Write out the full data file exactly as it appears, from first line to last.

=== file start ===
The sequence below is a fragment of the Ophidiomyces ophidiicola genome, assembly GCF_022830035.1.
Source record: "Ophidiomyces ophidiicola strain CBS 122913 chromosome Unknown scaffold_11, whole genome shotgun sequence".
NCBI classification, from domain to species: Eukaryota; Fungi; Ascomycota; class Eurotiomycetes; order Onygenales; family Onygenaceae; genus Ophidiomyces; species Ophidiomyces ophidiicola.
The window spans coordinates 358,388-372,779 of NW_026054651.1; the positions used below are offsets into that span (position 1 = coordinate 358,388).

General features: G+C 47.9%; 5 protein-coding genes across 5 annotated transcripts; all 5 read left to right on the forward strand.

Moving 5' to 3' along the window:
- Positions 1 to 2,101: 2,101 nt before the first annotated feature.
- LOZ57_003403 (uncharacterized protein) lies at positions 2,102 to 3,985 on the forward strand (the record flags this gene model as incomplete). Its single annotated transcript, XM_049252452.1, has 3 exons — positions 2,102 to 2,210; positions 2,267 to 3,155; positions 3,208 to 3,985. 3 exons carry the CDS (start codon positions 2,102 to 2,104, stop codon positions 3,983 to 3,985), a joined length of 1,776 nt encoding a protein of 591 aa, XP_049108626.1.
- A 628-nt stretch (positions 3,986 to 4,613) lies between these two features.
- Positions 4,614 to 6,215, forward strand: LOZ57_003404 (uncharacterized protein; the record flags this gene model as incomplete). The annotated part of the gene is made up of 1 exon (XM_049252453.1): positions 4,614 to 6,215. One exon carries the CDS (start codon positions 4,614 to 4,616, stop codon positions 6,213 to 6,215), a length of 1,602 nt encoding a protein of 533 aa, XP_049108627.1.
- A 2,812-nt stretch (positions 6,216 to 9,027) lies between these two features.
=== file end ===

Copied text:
The sequence below is a fragment of the Ophidiomyces ophidiicola genome, assembly GCF_022830035.1.
Source record: "Ophidiomyces ophidiicola strain CBS 122913 chromosome Unknown scaffold_11, whole genome shotgun sequence".
NCBI classification, from domain to species: Eukaryota; Fungi; Ascomycota; class Eurotiomycetes; order Onygenales; family Onygenaceae; genus Ophidiomyces; species Ophidiomyces ophidiicola.
The window spans coordinates 358,388-372,779 of NW_026054651.1; the positions used below are offsets into that span (position 1 = coordinate 358,388).

General features: G+C 47.9%; 5 protein-coding genes across 5 annotated transcripts; all 5 read left to right on the forward strand.

Moving 5' to 3' along the window:
- Positions 1 to 2,101: 2,101 nt before the first annotated feature.
- LOZ57_003403 (uncharacterized protein) lies at positions 2,102 to 3,985 on the forward strand (the record flags this gene model as incomplete). Its single annotated transcript, XM_049252452.1, has 3 exons — positions 2,102 to 2,210; positions 2,267 to 3,155; positions 3,208 to 3,985. 3 exons carry the CDS (start codon positions 2,102 to 2,104, stop codon positions 3,983 to 3,985), a joined length of 1,776 nt encoding a protein of 591 aa, XP_049108626.1.
- A 628-nt stretch (positions 3,986 to 4,613) lies between these two features.
- Positions 4,614 to 6,215, forward strand: LOZ57_003404 (uncharacterized protein; the record flags this gene model as incomplete). The annotated part of the gene is made up of 1 exon (XM_049252453.1): positions 4,614 to 6,215. One exon carries the CDS (start codon positions 4,614 to 4,616, stop codon positions 6,213 to 6,215), a length of 1,602 nt encoding a protein of 533 aa, XP_049108627.1.
- A 2,812-nt stretch (positions 6,216 to 9,027) lies between these two features.